abstract = "Fish raised in aquaculture ponds may get infected with fishborne zoonotic trematodes (FZT) during the nursing stage. Freshwater snails serve as intermediate hosts for FZT and we wanted to explore the possibility of controlling snails by stocking nursery ponds with a few juvenile specimens of the mollusc-eating fish, black carp (Mylopharyngodon piceus). Obviously, the risk that black carp might also prey on the juvenile fishes in nursery ponds should first be assessed. Laboratory trials showed that all size classes of juvenile black carp consumed fry of common carp (Cyprinus carpio) even when offered snails as food; the odds of survival of fry from tanks with medium sized and large black carp was 5.6{\%} and 39.9{\%}, respectively of that of fry in tanks with small sized black carp. Since the large black carp also consumed fewer snails than medium sized fish, we believe that large specimens were stressed in the experimental aquaria. Under semi-field conditions, presence of the black carp had no effect on survival of fry of Oreochromis niloticus and C. carpio both in the absence and presence of snails as alternative food. The black carp consumed most snails offered with the exception of some of the large snails. We conclude that under field conditions, predation by black carp on fish fry is minimal and field trials in nursery ponds are warranted. Due to the risks that black carp pose to native imperiled snails and other molluscs, trials should be restricted to ponds within the fish's native or existing range.",
author = "Hung, {Nguyen Manh} and The, {Dang Tat} and {Stauffer, Jr.}, {Jay Richard} and Henry Madsen",
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Feeding behavior of black carp Mylopharyngodon piceus (Pisces : Cyprinidae) on fry of other fish species and trematode transmitting snail species. / Hung, Nguyen Manh; The, Dang Tat; Stauffer, Jr., Jay Richard; Madsen, Henry.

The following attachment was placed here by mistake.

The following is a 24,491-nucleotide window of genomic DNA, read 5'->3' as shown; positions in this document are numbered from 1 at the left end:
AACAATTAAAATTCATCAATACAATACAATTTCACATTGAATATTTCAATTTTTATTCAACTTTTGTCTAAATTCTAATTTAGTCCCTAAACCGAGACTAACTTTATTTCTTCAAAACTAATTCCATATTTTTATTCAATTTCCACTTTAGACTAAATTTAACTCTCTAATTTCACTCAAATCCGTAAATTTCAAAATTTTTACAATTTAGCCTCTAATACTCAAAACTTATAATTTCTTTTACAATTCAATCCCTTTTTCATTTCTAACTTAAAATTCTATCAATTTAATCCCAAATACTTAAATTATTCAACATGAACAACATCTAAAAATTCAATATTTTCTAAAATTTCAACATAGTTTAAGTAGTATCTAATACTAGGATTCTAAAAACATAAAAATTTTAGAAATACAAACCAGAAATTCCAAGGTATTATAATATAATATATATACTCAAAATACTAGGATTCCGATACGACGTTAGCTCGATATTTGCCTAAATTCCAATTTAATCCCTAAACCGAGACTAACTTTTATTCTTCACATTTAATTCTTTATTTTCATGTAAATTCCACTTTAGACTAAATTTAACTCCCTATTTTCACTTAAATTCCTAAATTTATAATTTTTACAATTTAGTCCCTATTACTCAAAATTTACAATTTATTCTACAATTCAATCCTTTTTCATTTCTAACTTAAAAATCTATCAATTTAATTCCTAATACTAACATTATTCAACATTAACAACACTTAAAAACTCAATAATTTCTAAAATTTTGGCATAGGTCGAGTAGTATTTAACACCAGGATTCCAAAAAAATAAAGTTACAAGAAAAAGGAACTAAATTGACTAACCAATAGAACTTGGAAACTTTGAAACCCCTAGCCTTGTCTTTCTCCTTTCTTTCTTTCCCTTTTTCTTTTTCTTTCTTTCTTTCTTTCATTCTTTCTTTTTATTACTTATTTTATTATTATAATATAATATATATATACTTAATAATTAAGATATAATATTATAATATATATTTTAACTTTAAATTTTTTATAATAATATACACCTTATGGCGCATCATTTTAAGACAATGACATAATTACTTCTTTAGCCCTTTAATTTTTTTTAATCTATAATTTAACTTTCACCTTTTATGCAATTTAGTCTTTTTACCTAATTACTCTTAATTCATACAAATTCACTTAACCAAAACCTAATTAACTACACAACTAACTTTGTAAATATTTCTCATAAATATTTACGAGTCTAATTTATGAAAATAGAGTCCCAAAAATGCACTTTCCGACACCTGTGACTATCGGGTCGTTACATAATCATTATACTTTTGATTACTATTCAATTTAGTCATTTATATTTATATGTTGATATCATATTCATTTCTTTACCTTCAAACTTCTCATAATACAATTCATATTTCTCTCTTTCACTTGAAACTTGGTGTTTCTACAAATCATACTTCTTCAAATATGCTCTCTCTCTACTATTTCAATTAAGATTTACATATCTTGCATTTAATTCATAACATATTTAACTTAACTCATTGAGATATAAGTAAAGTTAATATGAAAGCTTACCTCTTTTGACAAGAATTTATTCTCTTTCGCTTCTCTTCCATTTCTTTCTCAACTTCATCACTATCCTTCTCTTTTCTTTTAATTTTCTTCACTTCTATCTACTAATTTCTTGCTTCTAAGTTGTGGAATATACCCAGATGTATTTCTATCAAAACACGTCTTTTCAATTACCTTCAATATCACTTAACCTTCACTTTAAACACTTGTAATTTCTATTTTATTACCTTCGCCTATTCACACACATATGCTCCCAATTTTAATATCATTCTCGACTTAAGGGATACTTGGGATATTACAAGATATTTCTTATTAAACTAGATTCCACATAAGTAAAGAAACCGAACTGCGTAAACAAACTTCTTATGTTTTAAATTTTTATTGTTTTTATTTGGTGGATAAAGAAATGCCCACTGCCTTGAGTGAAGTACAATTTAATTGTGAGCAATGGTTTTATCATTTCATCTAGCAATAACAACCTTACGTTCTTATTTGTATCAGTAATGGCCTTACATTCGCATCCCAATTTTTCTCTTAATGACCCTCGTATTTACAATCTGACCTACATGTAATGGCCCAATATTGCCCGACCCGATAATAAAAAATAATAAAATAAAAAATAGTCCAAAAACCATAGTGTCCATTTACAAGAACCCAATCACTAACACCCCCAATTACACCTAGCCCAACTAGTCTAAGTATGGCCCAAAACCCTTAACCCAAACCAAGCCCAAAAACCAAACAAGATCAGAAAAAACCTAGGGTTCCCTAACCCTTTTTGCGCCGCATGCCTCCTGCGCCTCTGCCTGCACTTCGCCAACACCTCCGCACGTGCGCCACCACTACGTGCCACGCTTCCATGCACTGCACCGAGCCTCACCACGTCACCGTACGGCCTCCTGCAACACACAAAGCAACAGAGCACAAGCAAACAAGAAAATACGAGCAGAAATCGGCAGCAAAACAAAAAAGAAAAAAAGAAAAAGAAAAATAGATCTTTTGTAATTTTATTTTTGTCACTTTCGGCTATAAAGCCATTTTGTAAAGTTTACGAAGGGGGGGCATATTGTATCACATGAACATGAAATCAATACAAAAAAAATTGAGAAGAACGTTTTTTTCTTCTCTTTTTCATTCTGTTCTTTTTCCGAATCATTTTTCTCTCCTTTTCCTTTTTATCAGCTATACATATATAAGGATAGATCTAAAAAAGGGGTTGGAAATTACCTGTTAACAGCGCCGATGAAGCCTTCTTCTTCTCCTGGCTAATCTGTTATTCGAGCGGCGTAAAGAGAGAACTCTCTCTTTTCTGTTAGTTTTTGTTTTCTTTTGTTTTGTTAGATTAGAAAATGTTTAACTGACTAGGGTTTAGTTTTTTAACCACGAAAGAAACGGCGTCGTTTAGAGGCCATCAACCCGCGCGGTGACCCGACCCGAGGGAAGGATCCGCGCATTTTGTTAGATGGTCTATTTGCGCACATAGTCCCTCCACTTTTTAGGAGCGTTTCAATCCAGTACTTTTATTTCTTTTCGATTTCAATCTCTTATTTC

In: Biological Control, Vol. 72, 01.01.2014, p. 118-124.

Research output: Contribution to journalArticle

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N2 - Fish raised in aquaculture ponds may get infected with fishborne zoonotic trematodes (FZT) during the nursing stage. Freshwater snails serve as intermediate hosts for FZT and we wanted to explore the possibility of controlling snails by stocking nursery ponds with a few juvenile specimens of the mollusc-eating fish, black carp (Mylopharyngodon piceus). Obviously, the risk that black carp might also prey on the juvenile fishes in nursery ponds should first be assessed. Laboratory trials showed that all size classes of juvenile black carp consumed fry of common carp (Cyprinus carpio) even when offered snails as food; the odds of survival of fry from tanks with medium sized and large black carp was 5.6% and 39.9%, respectively of that of fry in tanks with small sized black carp. Since the large black carp also consumed fewer snails than medium sized fish, we believe that large specimens were stressed in the experimental aquaria. Under semi-field conditions, presence of the black carp had no effect on survival of fry of Oreochromis niloticus and C. carpio both in the absence and presence of snails as alternative food. The black carp consumed most snails offered with the exception of some of the large snails. We conclude that under field conditions, predation by black carp on fish fry is minimal and field trials in nursery ponds are warranted. Due to the risks that black carp pose to native imperiled snails and other molluscs, trials should be restricted to ponds within the fish's native or existing range.